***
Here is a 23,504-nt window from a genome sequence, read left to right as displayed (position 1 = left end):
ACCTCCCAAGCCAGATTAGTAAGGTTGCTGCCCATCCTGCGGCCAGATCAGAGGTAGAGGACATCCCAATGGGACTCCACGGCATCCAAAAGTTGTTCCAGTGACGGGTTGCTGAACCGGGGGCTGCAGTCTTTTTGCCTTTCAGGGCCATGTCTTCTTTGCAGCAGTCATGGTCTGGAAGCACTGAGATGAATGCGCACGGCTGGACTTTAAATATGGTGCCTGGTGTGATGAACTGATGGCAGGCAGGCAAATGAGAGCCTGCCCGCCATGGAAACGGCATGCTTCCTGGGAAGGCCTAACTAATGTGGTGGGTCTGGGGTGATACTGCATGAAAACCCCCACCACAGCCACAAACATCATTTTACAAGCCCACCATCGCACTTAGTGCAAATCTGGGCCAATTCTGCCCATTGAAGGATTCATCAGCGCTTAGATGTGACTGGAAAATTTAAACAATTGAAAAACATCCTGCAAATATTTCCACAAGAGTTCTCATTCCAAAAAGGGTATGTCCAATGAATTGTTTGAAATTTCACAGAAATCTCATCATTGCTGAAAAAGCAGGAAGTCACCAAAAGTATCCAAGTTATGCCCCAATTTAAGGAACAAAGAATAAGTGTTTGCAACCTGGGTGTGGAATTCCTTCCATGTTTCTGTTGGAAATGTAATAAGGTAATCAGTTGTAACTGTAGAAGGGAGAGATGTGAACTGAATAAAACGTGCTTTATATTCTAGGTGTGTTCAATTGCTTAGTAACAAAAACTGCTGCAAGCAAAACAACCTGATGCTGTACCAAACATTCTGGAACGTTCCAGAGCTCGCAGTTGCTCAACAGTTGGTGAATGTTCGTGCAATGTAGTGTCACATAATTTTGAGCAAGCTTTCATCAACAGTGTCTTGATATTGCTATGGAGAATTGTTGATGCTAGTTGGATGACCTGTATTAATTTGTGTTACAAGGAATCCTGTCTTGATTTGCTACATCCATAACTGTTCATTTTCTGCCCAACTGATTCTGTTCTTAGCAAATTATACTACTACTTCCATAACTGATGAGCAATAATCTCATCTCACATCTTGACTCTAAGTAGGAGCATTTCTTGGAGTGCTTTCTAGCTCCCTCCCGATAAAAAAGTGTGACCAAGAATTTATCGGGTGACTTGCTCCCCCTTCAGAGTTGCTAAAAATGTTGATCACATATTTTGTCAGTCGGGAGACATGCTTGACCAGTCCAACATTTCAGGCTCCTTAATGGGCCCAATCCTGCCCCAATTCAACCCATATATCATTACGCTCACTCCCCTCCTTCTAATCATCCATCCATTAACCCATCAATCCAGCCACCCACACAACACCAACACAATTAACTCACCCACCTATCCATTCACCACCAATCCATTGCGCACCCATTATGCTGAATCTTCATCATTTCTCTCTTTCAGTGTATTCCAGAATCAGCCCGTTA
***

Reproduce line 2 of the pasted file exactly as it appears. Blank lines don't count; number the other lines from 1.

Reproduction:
ACCTCCCAAGCCAGATTAGTAAGGTTGCTGCCCATCCTGCGGCCAGATCAGAGGTAGAGGACATCCCAATGGGACTCCACGGCATCCAAAAGTTGTTCCAGTGACGGGTTGCTGAACCGGGGGCTGCAGTCTTTTTGCCTTTCAGGGCCATGTCTTCTTTGCAGCAGTCATGGTCTGGAAGCACTGAGATGAATGCGCACGGCTGGACTTTAAATATGGTGCCTGGTGTGATGAACTGATGGCAGGCAGGCAAATGAGAGCCTGCCCGCCATGGAAACGGCATGCTTCCTGGGAAGGCCTAACTAATGTGGTGGGTCTGGGGTGATACTGCATGAAAACCCCCACCACAGCCACAAACATCATTTTACAAGCCCACCATCGCACTTAGTGCAAATCTGGGCCAATTCTGCCCATTGAAGGATTCATCAGCGCTTAGATGTGACTGGAAAATTTAAACAATTGAAAAACATCCTGCAAATATTTCCACAAGAGTTCTCATTCCAAAAAGGGTATGTCCAATGAATTGTTTGAAATTTCACAGAAATCTCATCATTGCTGAAAAAGCAGGAAGTCACCAAAAGTATCCAAGTTATGCCCCAATTTAAGGAACAAAGAATAAGTGTTTGCAACCTGGGTGTGGAATTCCTTCCATGTTTCTGTTGGAAATGTAATAAGGTAATCAGTTGTAACTGTAGAAGGGAGAGATGTGAACTGAATAAAACGTGCTTTATATTCTAGGTGTGTTCAATTGCTTAGTAACAAAAACTGCTGCAAGCAAAACAACCTGATGCTGTACCAAACATTCTGGAACGTTCCAGAGCTCGCAGTTGCTCAACAGTTGGTGAATGTTCGTGCAATGTAGTGTCACATAATTTTGAGCAAGCTTTCATCAACAGTGTCTTGATATTGCTATGGAGAATTGTTGATGCTAGTTGGATGACCTGTATTAATTTGTGTTACAAGGAATCCTGTCTTGATTTGCTACATCCATAACTGTTCATTTTCTGCCCAACTGATTCTGTTCTTAGCAAATTATACTACTACTTCCATAACTGATGAGCAATAATCTCATCTCACATCTTGACTCTAAGTAGGAGCATTTCTTGGAGTGCTTTCTAGCTCCCTCCCGATAAAAAAGTGTGACCAAGAATTTATCGGGTGACTTGCTCCCCCTTCAGAGTTGCTAAAAATGTTGATCACATATTTTGTCAGTCGGGAGACATGCTTGACCAGTCCAACATTTCAGGCTCCTTAATGGGCCCAATCCTGCCCCAATTCAACCCATATATCATTACGCTCACTCCCCTCCTTCTAATCATCCATCCATTAACCCATCAATCCAGCCACCCACACAACACCAACACAATTAACTCACCCACCTATCCATTCACCACCAATCCATTGCGCACCCATTATGCTGAATCTTCATCATTTCTCTCTTTCAGTGTATTCCAGAATCAGCCCGTTA